Graveyard of the Atlantic 

“Graveyard of the Atlantic” is the name given to the treacherous Atlantic Ocean waters along the North Carolina coast as a result of it being the site of multiple numbers of unusual and unexpected shipwrecks. The remnants of some of the lost vessels are still visible to those on shore while a much larger number have been buried under the ever-shifting sands. These misfortunes can be attributed to the fact that this site is the point of rendezvous of the warm waters of the northbound Gulf Stream and the cold waters of the Artic Current off Cape Hatteras at Diamond Shoals resulting in the entire coast being an area of shifting inlets, bays, and capes. Consequently, a “graveyard” was formed on this shore which represents a major shipping hazard for coastal vessels and transatlantic vessels alike. 

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North Carolina Outer Banks_ ©Mark VanDyke

Cause and Effect

The Atlantic Ocean along North Carolina has been a backdrop of unfortunate events and has been rendered dangerous to navigate due to the coast’s shifting sands and inlets. While the name has also been granted to Sable Island off of Nova Scotia as well as Waters off Cape God, Massachusetts. An obstacle course for maritime navigation, strong currents along these waters, along with sandbar shifts due to rough waves and unpredictable currents make it difficult to steer ships. It is famously believed that Edward Teach, renowned as the Blackbeard Pirate used these challenging waters to his advantage, escaping his adversaries. 

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North Carolina along Hatteras Coast_ ©Angelo Bufalino Photography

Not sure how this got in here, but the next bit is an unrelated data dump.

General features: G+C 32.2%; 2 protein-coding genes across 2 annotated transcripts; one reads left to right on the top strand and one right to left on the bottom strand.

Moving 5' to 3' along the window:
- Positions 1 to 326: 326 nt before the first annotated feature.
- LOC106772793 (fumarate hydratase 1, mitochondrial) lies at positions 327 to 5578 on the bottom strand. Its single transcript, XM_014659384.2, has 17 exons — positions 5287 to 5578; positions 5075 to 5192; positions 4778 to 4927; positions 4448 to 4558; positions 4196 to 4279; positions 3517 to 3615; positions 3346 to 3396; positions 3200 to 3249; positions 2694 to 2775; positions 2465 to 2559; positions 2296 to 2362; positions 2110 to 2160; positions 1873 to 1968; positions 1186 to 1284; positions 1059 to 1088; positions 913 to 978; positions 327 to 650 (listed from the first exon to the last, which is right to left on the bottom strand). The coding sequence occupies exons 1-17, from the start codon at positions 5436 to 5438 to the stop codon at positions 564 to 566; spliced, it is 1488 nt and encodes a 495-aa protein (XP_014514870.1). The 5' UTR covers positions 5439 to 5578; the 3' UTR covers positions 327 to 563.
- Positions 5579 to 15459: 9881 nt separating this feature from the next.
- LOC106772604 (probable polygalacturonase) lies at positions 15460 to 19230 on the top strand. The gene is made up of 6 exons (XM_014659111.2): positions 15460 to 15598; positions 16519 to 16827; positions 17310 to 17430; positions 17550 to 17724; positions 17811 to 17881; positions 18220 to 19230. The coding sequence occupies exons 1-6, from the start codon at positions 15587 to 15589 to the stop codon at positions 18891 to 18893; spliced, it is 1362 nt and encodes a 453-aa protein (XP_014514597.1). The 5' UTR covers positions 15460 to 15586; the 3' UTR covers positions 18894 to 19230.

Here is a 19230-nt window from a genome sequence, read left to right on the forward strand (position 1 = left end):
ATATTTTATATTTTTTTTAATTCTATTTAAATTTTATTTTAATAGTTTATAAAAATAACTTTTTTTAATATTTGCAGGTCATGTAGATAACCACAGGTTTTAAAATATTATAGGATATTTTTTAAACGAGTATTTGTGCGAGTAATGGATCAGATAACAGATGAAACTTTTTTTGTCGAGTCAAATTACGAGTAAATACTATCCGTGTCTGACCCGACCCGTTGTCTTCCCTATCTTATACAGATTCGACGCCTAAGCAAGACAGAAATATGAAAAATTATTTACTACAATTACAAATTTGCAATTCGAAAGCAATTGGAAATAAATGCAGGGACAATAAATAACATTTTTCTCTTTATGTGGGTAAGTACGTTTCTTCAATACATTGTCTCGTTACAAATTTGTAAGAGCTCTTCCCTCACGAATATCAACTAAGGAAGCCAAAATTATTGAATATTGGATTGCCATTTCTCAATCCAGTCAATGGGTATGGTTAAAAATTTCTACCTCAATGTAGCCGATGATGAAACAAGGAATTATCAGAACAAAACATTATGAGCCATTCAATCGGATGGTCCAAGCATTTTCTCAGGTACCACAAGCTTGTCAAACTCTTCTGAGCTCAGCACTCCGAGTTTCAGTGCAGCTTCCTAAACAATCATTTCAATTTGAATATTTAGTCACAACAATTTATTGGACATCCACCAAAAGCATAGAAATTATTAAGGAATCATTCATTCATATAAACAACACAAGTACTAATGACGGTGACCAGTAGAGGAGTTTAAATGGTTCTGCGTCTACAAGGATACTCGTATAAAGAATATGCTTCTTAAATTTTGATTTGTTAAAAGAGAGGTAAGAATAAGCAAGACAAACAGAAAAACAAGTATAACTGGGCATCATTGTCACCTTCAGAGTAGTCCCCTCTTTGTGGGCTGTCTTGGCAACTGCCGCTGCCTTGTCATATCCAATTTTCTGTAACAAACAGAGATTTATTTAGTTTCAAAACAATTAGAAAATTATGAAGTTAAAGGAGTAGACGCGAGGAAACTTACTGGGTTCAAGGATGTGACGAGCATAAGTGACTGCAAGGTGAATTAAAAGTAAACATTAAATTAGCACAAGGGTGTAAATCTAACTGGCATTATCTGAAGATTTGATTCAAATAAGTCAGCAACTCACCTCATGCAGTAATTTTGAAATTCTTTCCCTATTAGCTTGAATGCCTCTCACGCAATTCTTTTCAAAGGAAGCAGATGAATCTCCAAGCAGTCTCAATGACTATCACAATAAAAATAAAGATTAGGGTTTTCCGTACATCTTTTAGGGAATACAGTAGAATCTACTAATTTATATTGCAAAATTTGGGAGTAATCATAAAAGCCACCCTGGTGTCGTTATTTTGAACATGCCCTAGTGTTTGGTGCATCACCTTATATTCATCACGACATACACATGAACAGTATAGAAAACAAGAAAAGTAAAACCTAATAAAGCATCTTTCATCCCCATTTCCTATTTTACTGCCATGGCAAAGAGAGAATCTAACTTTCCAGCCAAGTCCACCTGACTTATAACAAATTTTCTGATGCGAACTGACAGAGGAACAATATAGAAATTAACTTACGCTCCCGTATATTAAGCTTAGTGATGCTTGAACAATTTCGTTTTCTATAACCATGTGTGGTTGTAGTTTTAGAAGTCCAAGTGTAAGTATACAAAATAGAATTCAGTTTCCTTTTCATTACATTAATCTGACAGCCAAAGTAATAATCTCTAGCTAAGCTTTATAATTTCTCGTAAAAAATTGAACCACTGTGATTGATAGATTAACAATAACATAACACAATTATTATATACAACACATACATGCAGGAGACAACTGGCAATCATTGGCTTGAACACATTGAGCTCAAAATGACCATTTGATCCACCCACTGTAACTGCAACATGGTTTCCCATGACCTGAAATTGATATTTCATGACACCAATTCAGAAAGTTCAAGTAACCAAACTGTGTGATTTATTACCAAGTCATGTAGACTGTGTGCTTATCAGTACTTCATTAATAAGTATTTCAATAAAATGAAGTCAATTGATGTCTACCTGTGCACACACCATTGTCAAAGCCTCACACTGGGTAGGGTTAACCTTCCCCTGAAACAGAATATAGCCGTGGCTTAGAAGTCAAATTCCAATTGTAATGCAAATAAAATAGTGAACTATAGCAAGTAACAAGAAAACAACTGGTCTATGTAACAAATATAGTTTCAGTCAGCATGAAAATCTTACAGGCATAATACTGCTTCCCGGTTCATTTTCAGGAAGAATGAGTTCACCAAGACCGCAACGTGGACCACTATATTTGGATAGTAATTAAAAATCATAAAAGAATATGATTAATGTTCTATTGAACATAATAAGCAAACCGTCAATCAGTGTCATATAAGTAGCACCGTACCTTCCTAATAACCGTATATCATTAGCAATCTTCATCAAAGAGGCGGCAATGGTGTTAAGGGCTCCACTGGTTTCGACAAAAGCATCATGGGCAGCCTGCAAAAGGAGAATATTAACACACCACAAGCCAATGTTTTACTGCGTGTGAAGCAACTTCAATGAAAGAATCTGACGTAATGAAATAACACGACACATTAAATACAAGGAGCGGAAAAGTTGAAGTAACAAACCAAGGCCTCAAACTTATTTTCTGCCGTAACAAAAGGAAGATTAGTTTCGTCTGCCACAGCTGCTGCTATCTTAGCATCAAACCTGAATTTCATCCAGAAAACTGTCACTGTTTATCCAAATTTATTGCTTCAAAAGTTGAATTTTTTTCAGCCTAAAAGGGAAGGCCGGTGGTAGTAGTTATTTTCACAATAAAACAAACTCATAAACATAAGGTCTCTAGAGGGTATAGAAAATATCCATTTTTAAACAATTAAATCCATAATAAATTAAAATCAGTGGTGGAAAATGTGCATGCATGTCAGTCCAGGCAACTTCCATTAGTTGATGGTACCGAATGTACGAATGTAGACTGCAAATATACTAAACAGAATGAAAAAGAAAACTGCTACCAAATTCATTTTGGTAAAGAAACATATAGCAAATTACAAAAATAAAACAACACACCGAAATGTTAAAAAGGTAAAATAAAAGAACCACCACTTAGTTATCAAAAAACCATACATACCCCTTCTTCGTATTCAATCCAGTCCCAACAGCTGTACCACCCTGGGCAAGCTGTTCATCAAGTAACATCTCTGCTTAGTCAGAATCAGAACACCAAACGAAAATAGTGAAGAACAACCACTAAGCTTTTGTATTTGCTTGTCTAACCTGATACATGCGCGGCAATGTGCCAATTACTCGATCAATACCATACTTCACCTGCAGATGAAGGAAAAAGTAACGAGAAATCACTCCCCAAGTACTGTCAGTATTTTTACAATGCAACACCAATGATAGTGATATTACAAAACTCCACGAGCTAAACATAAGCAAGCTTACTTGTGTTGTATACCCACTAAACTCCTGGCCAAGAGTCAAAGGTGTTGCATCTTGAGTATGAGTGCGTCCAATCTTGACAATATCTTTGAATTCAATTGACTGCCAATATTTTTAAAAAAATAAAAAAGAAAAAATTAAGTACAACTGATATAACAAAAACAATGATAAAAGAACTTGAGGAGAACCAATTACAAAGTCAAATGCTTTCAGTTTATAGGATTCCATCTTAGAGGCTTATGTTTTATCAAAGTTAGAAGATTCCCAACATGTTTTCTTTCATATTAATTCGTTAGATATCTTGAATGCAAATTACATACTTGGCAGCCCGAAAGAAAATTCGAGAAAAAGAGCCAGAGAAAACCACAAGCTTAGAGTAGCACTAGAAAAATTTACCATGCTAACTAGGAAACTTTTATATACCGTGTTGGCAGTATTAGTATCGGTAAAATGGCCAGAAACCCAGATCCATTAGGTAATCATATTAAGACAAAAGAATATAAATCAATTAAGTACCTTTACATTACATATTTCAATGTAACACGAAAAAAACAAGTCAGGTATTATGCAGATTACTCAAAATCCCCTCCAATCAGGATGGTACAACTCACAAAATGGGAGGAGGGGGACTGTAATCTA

The Graveyard extends along the entirety of the North Carolina coast, with Chicamacomico, Bodie Island, and Nags Head to Sandbridge Beach northward and southward to points at Cape Fear and Cape Lookout in curving arcs, which is known as Cape Point. Cape Point, an extremely famous location on the east coast despite its fragility, is the stretch of beach dividing Hatteras Island’s north and south-facing beaches. Besides Cape Hatteras has also been a deadly trap for sailors over the centuries. To put a cherry on top, some of the residents of the Outer Banks, infamously named Outer Banks “wreckers” depended on scavenging the wrecked vessels for their livelihoods and thus were guilty of luring ships through deception to their demise. 

The Tales of the Dead

At present, the region stretching between the Currituck Outer Banks to the Bogue Banks is referred to as the Graveyard of the Atlantic. Along the outer banks, thousands of ships have been lost and non-estimable loss of human lives has occurred over time. Well over 5,000 vessels have been recorded to have sunk since 1526 alone which was when the first ever shipwreck was recorded here. Explorers were believed to have been attracted to the mouth of the River Cape Fear and legends have it that the wild Outer Banks inhabiting Spanish Mustangs reached where they are by swimming from the sinking vessels. 

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A sand tiger swims above the wreck of USS Tarpon_ ©Tane Casserley/NOAA

While an immeasurable array of vessels, their contents and human life has been lost forever beneath the shifting sands and currents in the Grave of the Atlantic, only some of it has been recovered. The relics resting on the bottom of the ocean floor include a fleet of Spanish treasure ships, on its trip back to Europe after successful raids in the Caribbean in the year 1750, only for it to meet its untimely demise and end up strewn along the coast after an encounter with a hurricane. Other examples include the Coastal Steamer Pulaski which disappeared on its trip from Charleston to Baltimore in 1838 after it wrecked on the beach at Ocracoke resulting in the disappearance and death of 100 passengers including crewmen. Alongside, notable is the wreck of the Civil War blockade-runners and the United State gunboat Huron, the latter resulting in the disappearance of 103 crewmen.